7

I have a 'sequence of tasks' to undertake on a zip file. It can be simplified into these steps:

  1. Validate that the file is a ZIP file and is valid
  2. Unzip the file
  3. Validate the contents are as expected
  4. Turn the contents into a product

I am currently using the Command pattern and it looks a little something like this

interface Command {
    public function execute($data);
}

class ValidateFile implements Command { 
    public function execute($filePath) { //... }
}

class UnzipFile implements Command { 
    public function execute($filePath) { //... }
}

class ValidateContents implements Command {
    public function execute($unzippedFilePath) { //... }
}

class ProductGenerator implements Command {
    public function execute($unzippedFilePath) { //... }
}

Now, each of these execute commands returns a string that is in turn (by the command invoker) passed to the next command in the chain (defined by configuration).

I am having two problems here:

  1. Each command requires its own dependencies, i.e. unzip needs access to ZipArchive, a class that handles the unzipping of zip files. How do I inject each command's depenencies? I am quite happy to get around this by instantiating all of the commands through a DIC and plugging them into an 'Invoker' that accepts instantiated objects of type Command, the runs them in sequence, however it doesn't feel right.

  2. (More of an issue) How do I persist more than a string between commands? I have seen in places people passing a 'context' object from one command to another, however this feels a bit dirty as the command would be depending upon an untyped interface (they essentially wrap an associative array). It makes sense that it has to be untyped, as if you're to maintain an interface between commands, then the context can't implement any specific methods as that would deter from its abstraction.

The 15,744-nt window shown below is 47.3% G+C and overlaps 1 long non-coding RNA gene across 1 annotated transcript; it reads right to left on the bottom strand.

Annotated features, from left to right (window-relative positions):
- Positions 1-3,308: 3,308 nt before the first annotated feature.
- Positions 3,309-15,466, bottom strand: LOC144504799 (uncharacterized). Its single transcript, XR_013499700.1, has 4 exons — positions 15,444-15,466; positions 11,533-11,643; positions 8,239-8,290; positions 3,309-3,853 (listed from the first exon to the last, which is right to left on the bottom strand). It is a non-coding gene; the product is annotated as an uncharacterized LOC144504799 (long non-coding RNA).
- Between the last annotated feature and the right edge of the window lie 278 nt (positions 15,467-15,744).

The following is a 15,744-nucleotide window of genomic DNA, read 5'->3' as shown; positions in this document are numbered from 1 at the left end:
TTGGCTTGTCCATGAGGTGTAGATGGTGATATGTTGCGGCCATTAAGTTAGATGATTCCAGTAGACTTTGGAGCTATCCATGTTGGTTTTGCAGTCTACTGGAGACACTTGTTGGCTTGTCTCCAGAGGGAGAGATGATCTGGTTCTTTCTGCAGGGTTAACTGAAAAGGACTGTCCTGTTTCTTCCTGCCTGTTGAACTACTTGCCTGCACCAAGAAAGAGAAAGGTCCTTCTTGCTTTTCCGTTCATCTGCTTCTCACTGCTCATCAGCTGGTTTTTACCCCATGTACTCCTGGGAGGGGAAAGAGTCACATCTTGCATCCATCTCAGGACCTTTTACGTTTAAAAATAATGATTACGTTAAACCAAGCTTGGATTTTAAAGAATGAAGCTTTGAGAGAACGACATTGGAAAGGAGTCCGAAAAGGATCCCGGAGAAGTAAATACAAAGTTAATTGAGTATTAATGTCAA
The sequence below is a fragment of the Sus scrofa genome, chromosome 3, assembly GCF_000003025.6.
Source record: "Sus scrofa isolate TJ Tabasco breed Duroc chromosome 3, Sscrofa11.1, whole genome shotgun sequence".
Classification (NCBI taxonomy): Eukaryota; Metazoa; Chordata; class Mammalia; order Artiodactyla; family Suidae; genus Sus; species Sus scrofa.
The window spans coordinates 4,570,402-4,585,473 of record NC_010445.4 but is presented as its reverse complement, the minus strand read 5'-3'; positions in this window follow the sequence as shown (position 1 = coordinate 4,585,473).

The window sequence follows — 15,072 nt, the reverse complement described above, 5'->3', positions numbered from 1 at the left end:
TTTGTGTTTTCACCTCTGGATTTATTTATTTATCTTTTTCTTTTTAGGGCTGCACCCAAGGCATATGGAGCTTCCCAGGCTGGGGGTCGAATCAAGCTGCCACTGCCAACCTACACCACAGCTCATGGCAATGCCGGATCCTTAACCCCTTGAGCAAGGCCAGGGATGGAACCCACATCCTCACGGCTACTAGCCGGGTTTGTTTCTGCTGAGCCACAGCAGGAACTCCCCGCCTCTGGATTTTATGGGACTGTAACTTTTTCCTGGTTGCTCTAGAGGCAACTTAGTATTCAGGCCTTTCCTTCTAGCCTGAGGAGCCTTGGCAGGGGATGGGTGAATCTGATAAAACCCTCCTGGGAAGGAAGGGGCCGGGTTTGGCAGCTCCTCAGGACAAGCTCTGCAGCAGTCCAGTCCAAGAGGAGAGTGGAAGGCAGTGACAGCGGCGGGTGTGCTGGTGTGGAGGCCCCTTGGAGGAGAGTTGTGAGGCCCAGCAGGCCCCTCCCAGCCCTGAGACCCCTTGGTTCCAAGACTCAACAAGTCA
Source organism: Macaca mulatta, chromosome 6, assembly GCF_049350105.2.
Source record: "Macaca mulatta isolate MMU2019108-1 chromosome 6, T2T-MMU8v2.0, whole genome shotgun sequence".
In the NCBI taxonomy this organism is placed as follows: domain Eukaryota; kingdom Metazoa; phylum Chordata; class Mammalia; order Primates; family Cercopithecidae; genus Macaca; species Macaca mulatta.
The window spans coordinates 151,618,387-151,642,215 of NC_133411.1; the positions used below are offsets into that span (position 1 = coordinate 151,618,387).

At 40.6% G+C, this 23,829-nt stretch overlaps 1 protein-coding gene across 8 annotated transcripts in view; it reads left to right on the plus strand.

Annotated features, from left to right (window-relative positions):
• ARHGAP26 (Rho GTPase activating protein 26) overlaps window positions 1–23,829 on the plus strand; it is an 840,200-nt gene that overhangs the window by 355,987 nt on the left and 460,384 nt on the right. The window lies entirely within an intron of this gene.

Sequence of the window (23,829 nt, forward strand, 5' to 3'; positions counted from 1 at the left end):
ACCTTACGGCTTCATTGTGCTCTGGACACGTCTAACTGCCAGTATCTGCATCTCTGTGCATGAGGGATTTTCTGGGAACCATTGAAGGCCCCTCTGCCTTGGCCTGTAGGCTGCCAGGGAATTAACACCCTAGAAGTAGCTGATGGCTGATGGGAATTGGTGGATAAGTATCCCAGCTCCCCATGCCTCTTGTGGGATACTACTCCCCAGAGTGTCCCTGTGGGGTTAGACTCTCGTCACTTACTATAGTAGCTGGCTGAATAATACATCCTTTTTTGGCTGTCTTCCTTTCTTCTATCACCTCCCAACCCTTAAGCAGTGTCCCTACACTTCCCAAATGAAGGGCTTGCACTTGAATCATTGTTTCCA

I would appreciate any advice on how to deal with both of these issues.

Edit: Another issue I have is that each of these commands is actually coupled to the state of the file path that's passed to it, they're quite specific to the case at hand, but I doubt it's possible to work past that.

  • "however it doesn't feel right." - what exactly does not "feel right"? It is quite normal that each command contructor may have a different signature with different dependencies. Your DIC approach seems reasonable, so what is bothering you? – Doc Brown Sep 5 '14 at 11:21
  • I don't really know, I wasn't 'feeling' it at the time, aha. You're right though, it is normal - I think I just need affirmation :P. – Matthew Haworth Sep 5 '14 at 11:24
5

To your first question: it is quite normal that each command constructor may have a different signature with different dependencies, so constructing the commands cannot be done fully generic. Using a DIC can indeed mitigate this.

For more complex scenarios, you could also use the "abstract factory" pattern, where you have one factory class per command, all of them derivated from an abstract factory interface, and each factory encapsulating the specific tasks for creating the individual command. These factories then can be passed to a generic "FactoryInvoker". But you should think twice if this is really worth the additional overhead in code.

To your second question: passing a 'context' object from one command to another is fine. Generic solutions sometimes come for the price of reducing some type safety. If you think you really need that much safety, make "context" an abstract base class, with different subclasses each one representing a different type of context. But beware, this can easily lead to a totally overengineered and unflexible solution, which may cause a lot of effort when you have to change the flow of commands afterwards.

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